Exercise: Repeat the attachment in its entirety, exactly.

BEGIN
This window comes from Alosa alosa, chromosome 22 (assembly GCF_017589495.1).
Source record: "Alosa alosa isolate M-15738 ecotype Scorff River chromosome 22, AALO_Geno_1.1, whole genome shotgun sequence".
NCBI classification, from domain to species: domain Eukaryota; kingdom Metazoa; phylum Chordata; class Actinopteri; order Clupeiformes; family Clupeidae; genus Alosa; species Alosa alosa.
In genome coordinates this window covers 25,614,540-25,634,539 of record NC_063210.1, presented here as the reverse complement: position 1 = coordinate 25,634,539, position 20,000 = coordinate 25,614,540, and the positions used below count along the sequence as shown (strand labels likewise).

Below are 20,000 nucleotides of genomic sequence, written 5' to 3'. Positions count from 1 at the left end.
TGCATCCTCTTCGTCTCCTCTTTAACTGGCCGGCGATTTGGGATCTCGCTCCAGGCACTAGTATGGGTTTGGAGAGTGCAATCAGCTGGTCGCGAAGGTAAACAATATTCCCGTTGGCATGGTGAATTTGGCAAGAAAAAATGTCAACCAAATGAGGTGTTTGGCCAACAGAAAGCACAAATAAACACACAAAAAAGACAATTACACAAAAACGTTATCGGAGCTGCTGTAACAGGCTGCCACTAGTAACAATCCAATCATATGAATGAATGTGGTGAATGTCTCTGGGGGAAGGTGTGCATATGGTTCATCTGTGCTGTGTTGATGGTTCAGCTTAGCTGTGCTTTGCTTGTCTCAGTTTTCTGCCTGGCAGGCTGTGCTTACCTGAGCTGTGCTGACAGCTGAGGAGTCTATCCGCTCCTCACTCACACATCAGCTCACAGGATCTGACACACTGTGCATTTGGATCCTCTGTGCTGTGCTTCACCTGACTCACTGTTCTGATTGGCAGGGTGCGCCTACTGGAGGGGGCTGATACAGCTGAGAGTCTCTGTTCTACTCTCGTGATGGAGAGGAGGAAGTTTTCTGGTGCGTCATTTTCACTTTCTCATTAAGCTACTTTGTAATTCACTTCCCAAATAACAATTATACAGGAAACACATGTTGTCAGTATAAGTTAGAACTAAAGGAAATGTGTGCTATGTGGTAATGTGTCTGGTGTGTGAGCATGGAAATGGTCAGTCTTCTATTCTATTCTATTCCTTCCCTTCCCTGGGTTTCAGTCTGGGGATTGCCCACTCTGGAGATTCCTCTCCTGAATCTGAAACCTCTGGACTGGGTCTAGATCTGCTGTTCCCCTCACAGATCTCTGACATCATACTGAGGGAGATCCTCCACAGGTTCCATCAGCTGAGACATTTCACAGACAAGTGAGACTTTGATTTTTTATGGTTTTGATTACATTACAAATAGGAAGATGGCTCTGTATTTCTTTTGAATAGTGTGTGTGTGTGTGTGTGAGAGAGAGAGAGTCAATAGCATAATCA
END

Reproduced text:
This window comes from Alosa alosa, chromosome 22 (assembly GCF_017589495.1).
Source record: "Alosa alosa isolate M-15738 ecotype Scorff River chromosome 22, AALO_Geno_1.1, whole genome shotgun sequence".
NCBI classification, from domain to species: domain Eukaryota; kingdom Metazoa; phylum Chordata; class Actinopteri; order Clupeiformes; family Clupeidae; genus Alosa; species Alosa alosa.
In genome coordinates this window covers 25,614,540-25,634,539 of record NC_063210.1, presented here as the reverse complement: position 1 = coordinate 25,634,539, position 20,000 = coordinate 25,614,540, and the positions used below count along the sequence as shown (strand labels likewise).

Below are 20,000 nucleotides of genomic sequence, written 5' to 3'. Positions count from 1 at the left end.
TGCATCCTCTTCGTCTCCTCTTTAACTGGCCGGCGATTTGGGATCTCGCTCCAGGCACTAGTATGGGTTTGGAGAGTGCAATCAGCTGGTCGCGAAGGTAAACAATATTCCCGTTGGCATGGTGAATTTGGCAAGAAAAAATGTCAACCAAATGAGGTGTTTGGCCAACAGAAAGCACAAATAAACACACAAAAAAGACAATTACACAAAAACGTTATCGGAGCTGCTGTAACAGGCTGCCACTAGTAACAATCCAATCATATGAATGAATGTGGTGAATGTCTCTGGGGGAAGGTGTGCATATGGTTCATCTGTGCTGTGTTGATGGTTCAGCTTAGCTGTGCTTTGCTTGTCTCAGTTTTCTGCCTGGCAGGCTGTGCTTACCTGAGCTGTGCTGACAGCTGAGGAGTCTATCCGCTCCTCACTCACACATCAGCTCACAGGATCTGACACACTGTGCATTTGGATCCTCTGTGCTGTGCTTCACCTGACTCACTGTTCTGATTGGCAGGGTGCGCCTACTGGAGGGGGCTGATACAGCTGAGAGTCTCTGTTCTACTCTCGTGATGGAGAGGAGGAAGTTTTCTGGTGCGTCATTTTCACTTTCTCATTAAGCTACTTTGTAATTCACTTCCCAAATAACAATTATACAGGAAACACATGTTGTCAGTATAAGTTAGAACTAAAGGAAATGTGTGCTATGTGGTAATGTGTCTGGTGTGTGAGCATGGAAATGGTCAGTCTTCTATTCTATTCTATTCCTTCCCTTCCCTGGGTTTCAGTCTGGGGATTGCCCACTCTGGAGATTCCTCTCCTGAATCTGAAACCTCTGGACTGGGTCTAGATCTGCTGTTCCCCTCACAGATCTCTGACATCATACTGAGGGAGATCCTCCACAGGTTCCATCAGCTGAGACATTTCACAGACAAGTGAGACTTTGATTTTTTATGGTTTTGATTACATTACAAATAGGAAGATGGCTCTGTATTTCTTTTGAATAGTGTGTGTGTGTGTGTGTGAGAGAGAGAGAGTCAATAGCATAATCA